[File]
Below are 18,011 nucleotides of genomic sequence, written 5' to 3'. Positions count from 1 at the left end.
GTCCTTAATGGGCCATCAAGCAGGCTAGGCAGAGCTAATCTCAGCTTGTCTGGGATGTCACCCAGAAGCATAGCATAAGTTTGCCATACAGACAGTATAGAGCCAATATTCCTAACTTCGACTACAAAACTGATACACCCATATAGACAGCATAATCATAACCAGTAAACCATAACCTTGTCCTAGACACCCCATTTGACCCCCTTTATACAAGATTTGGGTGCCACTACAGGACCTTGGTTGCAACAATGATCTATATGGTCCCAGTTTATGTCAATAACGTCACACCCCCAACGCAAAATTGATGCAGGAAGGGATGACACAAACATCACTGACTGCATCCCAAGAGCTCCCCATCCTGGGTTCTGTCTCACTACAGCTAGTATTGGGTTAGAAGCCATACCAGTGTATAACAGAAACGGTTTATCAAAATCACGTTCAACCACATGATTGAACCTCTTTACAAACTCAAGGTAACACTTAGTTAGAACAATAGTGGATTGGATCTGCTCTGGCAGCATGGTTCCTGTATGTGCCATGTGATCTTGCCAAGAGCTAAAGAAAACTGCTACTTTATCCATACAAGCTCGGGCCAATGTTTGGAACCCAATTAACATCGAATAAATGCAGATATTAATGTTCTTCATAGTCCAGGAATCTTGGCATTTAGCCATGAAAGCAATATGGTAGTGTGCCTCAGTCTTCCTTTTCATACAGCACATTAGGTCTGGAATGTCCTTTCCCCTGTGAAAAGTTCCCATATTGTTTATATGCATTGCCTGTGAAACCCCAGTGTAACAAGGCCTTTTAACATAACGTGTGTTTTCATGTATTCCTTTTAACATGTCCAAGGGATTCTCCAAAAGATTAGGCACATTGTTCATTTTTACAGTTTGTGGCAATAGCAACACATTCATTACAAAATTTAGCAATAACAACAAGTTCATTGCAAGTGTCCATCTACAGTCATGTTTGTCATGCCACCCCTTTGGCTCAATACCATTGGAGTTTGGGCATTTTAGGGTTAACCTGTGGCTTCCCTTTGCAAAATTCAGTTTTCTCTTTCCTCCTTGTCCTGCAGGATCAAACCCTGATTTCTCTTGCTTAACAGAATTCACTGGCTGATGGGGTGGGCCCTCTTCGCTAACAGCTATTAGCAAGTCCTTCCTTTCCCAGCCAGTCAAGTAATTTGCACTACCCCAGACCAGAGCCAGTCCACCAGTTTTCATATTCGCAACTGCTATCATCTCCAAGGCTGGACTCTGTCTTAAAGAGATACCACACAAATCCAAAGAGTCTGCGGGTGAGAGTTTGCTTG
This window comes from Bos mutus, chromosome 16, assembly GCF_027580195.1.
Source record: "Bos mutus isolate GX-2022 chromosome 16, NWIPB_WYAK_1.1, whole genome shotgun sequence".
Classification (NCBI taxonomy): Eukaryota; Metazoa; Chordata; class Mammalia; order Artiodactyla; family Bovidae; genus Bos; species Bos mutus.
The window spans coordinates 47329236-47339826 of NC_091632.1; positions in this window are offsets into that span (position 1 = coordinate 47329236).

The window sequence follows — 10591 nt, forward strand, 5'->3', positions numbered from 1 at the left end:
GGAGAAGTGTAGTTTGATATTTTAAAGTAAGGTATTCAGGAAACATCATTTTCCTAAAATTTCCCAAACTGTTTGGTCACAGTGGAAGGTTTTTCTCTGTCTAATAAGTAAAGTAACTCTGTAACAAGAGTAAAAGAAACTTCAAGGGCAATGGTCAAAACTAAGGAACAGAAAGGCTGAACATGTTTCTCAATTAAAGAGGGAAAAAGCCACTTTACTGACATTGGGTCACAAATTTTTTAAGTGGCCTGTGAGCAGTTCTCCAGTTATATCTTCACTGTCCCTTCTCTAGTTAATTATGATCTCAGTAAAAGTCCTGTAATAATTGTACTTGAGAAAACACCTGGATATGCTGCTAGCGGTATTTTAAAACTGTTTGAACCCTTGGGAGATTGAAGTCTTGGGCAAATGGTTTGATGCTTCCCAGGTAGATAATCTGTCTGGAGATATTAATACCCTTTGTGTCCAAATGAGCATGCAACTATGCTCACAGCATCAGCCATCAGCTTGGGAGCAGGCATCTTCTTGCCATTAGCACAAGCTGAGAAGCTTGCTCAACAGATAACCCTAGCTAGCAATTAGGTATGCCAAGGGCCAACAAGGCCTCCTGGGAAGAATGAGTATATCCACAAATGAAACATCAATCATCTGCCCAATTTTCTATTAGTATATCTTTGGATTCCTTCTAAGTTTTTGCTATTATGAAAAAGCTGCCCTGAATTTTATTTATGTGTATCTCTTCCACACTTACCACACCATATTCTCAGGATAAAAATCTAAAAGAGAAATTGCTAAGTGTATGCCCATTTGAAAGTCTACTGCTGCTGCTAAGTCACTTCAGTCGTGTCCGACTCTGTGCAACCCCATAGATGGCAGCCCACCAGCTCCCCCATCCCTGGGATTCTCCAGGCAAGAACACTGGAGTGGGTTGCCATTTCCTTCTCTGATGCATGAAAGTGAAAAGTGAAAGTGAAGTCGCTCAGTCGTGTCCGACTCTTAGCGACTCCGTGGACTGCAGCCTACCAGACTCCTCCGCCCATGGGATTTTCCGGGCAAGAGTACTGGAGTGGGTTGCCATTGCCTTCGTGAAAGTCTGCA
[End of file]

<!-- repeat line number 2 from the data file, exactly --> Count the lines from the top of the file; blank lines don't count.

GTCCTTAATGGGCCATCAAGCAGGCTAGGCAGAGCTAATCTCAGCTTGTCTGGGATGTCACCCAGAAGCATAGCATAAGTTTGCCATACAGACAGTATAGAGCCAATATTCCTAACTTCGACTACAAAACTGATACACCCATATAGACAGCATAATCATAACCAGTAAACCATAACCTTGTCCTAGACACCCCATTTGACCCCCTTTATACAAGATTTGGGTGCCACTACAGGACCTTGGTTGCAACAATGATCTATATGGTCCCAGTTTATGTCAATAACGTCACACCCCCAACGCAAAATTGATGCAGGAAGGGATGACACAAACATCACTGACTGCATCCCAAGAGCTCCCCATCCTGGGTTCTGTCTCACTACAGCTAGTATTGGGTTAGAAGCCATACCAGTGTATAACAGAAACGGTTTATCAAAATCACGTTCAACCACATGATTGAACCTCTTTACAAACTCAAGGTAACACTTAGTTAGAACAATAGTGGATTGGATCTGCTCTGGCAGCATGGTTCCTGTATGTGCCATGTGATCTTGCCAAGAGCTAAAGAAAACTGCTACTTTATCCATACAAGCTCGGGCCAATGTTTGGAACCCAATTAACATCGAATAAATGCAGATATTAATGTTCTTCATAGTCCAGGAATCTTGGCATTTAGCCATGAAAGCAATATGGTAGTGTGCCTCAGTCTTCCTTTTCATACAGCACATTAGGTCTGGAATGTCCTTTCCCCTGTGAAAAGTTCCCATATTGTTTATATGCATTGCCTGTGAAACCCCAGTGTAACAAGGCCTTTTAACATAACGTGTGTTTTCATGTATTCCTTTTAACATGTCCAAGGGATTCTCCAAAAGATTAGGCACATTGTTCATTTTTACAGTTTGTGGCAATAGCAACACATTCATTACAAAATTTAGCAATAACAACAAGTTCATTGCAAGTGTCCATCTACAGTCATGTTTGTCATGCCACCCCTTTGGCTCAATACCATTGGAGTTTGGGCATTTTAGGGTTAACCTGTGGCTTCCCTTTGCAAAATTCAGTTTTCTCTTTCCTCCTTGTCCTGCAGGATCAAACCCTGATTTCTCTTGCTTAACAGAATTCACTGGCTGATGGGGTGGGCCCTCTTCGCTAACAGCTATTAGCAAGTCCTTCCTTTCCCAGCCAGTCAAGTAATTTGCACTACCCCAGACCAGAGCCAGTCCACCAGTTTTCATATTCGCAACTGCTATCATCTCCAAGGCTGGACTCTGTCTTAAAGAGATACCACACAAATCCAAAGAGTCTGCGGGTGAGAGTTTGCTTG